World

Imprisoning Extremists Together Sparks Controversy

| by Nicholas Roberts
Inside a French prisonInside a French prison

France has launched a new program in its prisons to combat Islamic extremism among inmates.

The plan was originally proposed in February 2015, New Europe reports.

The program is being carried out in five prisons initially, according to MWC News. It aims to separate "radicalized" prisoners from other prisoners.

It consists of a six-month intensive program where radicalized Muslims learn general knowledge and take workshops held by victims of terrorism, former jihadists, psychologists and political commentators.

Even among the "radicalized" prisoners, there will be some segregation between those who are "becoming radicalized" and those who are already considered "radicalized."

Fresnes is one of the first prisons in France to implement the new program.

"It's important because it's the first prison to have areas reserved for radicalized detainees," Socialist Party MP Francoise Descamp-Crosnier said, according to MWC News.

"That's been the starting point for the other prisons that have also introduced this type of [program]."

The program has not been without controversy. One inmate described the dedicated areas for extremists as a "French Guantanamo."

The lack of prison imams is a real issue for a lot of the inmates, explained Yannis Warrach, who offers religious guidance to Muslim prisoners. Imams are worship leaders for Sunni Muslims.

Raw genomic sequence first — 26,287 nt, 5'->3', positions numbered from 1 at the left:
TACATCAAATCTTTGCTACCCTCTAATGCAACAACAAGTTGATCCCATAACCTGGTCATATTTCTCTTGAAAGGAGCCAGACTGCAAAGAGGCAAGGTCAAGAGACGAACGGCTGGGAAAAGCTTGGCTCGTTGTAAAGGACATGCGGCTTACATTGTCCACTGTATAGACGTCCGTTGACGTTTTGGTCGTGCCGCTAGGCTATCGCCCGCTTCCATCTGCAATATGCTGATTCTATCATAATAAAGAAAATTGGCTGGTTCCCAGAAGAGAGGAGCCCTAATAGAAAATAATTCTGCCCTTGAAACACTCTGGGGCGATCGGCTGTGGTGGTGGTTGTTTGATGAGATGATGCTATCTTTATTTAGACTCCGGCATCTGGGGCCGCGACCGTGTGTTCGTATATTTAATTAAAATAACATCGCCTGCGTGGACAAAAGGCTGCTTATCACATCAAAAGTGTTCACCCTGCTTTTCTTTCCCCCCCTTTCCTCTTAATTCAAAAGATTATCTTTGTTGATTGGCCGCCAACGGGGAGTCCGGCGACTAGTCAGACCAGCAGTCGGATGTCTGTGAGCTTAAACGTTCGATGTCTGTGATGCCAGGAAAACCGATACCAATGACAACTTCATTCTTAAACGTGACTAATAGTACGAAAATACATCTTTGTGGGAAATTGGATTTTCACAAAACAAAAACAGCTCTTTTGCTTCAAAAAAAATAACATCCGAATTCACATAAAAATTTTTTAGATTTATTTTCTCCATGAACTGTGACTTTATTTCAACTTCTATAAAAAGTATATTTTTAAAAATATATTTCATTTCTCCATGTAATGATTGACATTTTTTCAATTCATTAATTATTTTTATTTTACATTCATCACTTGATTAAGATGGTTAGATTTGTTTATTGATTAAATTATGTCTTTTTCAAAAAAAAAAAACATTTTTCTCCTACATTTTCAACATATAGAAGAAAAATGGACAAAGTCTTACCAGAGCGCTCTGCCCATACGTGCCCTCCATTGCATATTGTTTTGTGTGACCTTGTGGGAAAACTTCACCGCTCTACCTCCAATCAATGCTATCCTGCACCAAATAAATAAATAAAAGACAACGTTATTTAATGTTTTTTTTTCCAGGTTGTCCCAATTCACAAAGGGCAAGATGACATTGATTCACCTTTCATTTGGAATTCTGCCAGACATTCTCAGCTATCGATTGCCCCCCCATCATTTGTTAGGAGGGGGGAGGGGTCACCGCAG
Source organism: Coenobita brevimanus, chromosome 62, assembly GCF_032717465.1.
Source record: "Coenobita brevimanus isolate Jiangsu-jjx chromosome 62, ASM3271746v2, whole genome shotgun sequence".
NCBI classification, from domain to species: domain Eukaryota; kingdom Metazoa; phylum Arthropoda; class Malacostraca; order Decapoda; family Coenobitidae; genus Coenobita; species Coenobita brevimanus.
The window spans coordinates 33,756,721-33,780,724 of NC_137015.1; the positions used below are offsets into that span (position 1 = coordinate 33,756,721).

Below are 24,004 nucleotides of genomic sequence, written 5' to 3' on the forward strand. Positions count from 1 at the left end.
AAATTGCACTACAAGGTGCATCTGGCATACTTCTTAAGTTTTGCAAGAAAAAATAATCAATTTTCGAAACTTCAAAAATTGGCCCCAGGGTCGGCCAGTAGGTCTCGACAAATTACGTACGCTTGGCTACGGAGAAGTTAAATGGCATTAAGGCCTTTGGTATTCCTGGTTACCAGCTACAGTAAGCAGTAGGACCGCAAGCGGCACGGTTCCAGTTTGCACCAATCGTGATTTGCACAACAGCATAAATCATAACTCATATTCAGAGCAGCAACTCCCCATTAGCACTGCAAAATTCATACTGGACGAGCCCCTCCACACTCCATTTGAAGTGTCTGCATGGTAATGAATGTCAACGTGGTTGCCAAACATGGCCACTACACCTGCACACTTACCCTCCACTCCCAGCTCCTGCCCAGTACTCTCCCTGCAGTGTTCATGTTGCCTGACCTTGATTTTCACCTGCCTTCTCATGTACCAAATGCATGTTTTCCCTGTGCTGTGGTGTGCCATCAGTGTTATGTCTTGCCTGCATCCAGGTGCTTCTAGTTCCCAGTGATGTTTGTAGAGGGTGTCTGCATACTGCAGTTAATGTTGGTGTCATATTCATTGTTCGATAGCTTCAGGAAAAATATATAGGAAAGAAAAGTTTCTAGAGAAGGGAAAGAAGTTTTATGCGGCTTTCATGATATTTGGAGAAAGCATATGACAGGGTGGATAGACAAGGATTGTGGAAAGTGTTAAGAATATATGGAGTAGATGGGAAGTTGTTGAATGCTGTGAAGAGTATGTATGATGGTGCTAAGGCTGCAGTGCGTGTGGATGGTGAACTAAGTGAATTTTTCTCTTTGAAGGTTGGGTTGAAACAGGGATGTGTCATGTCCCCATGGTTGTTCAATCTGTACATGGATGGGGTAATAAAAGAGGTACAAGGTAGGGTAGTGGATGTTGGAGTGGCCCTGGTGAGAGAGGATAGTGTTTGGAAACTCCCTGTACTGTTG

"We have a situation where inmates are left to their own devices," Warrach said.

"If there's no imam available, either because he is not there much or because there isn't one in the prison, they will instead rely on other inmates, who very often have a very, very fundamentalist understanding of Islam."

Members of the prison officers' union said the government needs to increase funding in order for the program to be effective.

"The fact that we are grouping them together and allowing them to be together, I find that actually quite dangerous," union spokesman Yoan Karar said.

"What needs to be understood is that Fresnes is a prison for those awaiting trial, so once they've been sentenced, they'll be sent out to other prisons."

The French government is reportedly also trying to establish a new "deradicalization center" for Muslim extremists sometime in the summer, New Europe reports.

Sources: MWC News, New Europe / Photo Credit: PressTV, Lionel Allorge/Wikipedia

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